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What India’s “Anti-Romeo” Squads Can Teach Us About Moral Policing Under Facism

Donald Trump recently paid a congratulations call to his buddy Indian Prime Minister Narendra Modi, and the reason is just as depressing as you might guess.Modi’s right-wing Bharatiya Janata Party (BJP), whose pro-capitalist and anti-Muslim platform is just as charming as Trump’s own, recently swept midterm elections in key states, particularly the major state of Uttar Pradesh (UP).

The election results are predictably galling to opponents of the Modi government, and have brought with them several rapid changes. In UP, this has included the implementation of “Anti-Romeo squads,” groups of police officers ostensibly dedicated to cracking down on male street harassers. While higher-level government officials claim that these squads exist only to protect women from harassment and not to morally police, lower-level police officials have been quoted as saying that the squads’ express purpose is to target and separate young couples. As Indian media sources have been reporting, “Anti-Romeo squads” have spent much of the past week harassing consensual couples in the name of public morality.

The squads have combed public parks and waited outside of colleges, demanding that lone men justify their presence in public space and even demanding that young couples call their parents to inform them of their activities. While some women have said they appreciate the police targeting men who loiter to sexually harass women, others find the targeting of couples a serious infringement of their freedoms. 

Anti-Romeo squads and feminist response to them shouldn’t be dismissed as an example of the “conservative” sexual morality of a country far away from the United Sates. Rather, they give us insight into the way in which ethnocentric governments — like the current American regime — fundamentally rely on the policing of women’s bodies, and use women’s issues as an excuse to impose repressive agendas.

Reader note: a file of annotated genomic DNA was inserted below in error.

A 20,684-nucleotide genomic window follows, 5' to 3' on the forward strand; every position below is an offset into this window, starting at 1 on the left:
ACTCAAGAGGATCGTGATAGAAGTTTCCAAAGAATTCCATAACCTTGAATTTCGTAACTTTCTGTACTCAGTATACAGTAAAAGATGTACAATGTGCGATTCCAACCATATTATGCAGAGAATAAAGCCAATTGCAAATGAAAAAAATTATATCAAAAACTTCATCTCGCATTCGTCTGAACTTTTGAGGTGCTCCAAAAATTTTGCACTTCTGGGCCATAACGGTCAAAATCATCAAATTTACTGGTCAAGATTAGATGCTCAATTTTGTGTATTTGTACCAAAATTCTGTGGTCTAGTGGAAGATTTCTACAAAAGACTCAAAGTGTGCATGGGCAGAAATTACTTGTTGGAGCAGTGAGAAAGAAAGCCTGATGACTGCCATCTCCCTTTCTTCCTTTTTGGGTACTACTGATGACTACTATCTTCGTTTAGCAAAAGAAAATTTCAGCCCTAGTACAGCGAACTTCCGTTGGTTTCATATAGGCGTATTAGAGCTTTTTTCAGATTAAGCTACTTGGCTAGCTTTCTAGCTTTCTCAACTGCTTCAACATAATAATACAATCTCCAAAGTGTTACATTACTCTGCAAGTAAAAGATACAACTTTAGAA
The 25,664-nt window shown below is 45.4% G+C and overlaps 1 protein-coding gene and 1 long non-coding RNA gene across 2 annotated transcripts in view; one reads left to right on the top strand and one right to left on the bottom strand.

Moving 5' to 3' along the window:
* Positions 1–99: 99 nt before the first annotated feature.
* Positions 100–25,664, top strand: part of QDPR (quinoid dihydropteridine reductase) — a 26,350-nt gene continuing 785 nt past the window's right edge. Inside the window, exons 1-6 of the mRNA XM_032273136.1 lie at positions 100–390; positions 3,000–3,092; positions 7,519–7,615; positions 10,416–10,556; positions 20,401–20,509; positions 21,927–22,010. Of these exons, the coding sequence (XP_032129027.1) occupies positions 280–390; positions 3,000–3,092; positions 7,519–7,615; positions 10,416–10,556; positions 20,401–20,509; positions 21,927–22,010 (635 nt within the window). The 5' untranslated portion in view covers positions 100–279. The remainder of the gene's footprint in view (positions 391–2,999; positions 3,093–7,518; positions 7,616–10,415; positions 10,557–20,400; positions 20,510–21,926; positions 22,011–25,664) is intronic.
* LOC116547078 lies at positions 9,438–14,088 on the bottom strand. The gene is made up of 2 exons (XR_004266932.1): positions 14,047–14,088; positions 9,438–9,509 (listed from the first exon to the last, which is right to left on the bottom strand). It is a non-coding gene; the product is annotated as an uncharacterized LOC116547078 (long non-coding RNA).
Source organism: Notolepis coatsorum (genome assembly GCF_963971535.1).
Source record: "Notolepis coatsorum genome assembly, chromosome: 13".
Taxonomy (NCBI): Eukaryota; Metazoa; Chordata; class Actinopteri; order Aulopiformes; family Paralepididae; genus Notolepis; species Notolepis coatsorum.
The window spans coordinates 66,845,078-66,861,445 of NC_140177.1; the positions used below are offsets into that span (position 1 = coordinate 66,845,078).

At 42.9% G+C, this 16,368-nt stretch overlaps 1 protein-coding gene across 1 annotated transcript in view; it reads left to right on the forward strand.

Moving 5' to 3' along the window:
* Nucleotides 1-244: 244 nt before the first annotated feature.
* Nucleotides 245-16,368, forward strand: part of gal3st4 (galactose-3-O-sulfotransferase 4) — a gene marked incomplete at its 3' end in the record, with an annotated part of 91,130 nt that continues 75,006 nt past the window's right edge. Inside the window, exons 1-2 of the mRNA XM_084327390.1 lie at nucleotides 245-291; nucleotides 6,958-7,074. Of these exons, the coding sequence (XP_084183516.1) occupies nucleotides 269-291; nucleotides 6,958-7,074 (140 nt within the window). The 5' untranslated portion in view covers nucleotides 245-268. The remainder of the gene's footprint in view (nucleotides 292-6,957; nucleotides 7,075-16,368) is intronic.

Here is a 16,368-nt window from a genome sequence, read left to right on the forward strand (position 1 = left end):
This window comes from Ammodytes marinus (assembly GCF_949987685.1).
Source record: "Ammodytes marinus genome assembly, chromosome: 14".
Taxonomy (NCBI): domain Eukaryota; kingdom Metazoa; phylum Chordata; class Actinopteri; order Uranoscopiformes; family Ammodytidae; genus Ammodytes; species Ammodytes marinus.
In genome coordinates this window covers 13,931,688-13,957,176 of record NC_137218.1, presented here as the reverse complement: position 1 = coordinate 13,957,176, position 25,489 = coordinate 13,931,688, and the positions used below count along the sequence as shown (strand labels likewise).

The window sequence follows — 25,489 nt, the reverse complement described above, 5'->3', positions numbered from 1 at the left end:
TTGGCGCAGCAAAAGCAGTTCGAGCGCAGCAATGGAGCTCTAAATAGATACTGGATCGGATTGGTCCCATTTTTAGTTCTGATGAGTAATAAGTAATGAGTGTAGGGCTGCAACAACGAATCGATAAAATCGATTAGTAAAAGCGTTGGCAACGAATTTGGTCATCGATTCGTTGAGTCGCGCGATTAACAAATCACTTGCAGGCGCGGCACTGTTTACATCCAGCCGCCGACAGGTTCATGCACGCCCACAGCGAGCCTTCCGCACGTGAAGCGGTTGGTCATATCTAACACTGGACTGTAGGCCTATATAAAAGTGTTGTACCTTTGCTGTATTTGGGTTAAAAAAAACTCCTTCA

Freedom Without Fear

On one hand, cutting down on street harassment is a worthy goal, and some women are happy that Anti-Romeo squads have taken up the task.

The Quint quotes one college student who says that the reduction in street harassment thanks to Anti-Romeo squads have enabled her to pursue her education:

There were lots of boys who stood outside our college gate at all times. The moment we left the campus, we would be subjected to harassment, jeering and lewd comments. It was so bad that I once had to reconsider whether I should even come to college anymore. Both parents and students are happy that this is being put to an end by the anti-Romeo squads.

This student also supports the squads’ policing of couples, since she believes that young women should not be in relationships and should rather focus on their studies.

On the other hand, several women students objected to the squads’ harassment of couples and felt it was an infringement on their rights.

This echoes a longstanding argument of Indian feminists, which we’ve particularly seen articulated since the December 16, 2012 rape of Jyoti Singh. The resulting movement demanded that the government take concrete measures to keep women safe and to provide justice in cases of sexual violence. Yet the attack also led to a redoubling of the rhetoric of “women’s protection” — the idea that women, particularly young women, must be restricted for their own good. These restrictions range from familial diktats against going out of the house to university dormitory curfews for college students.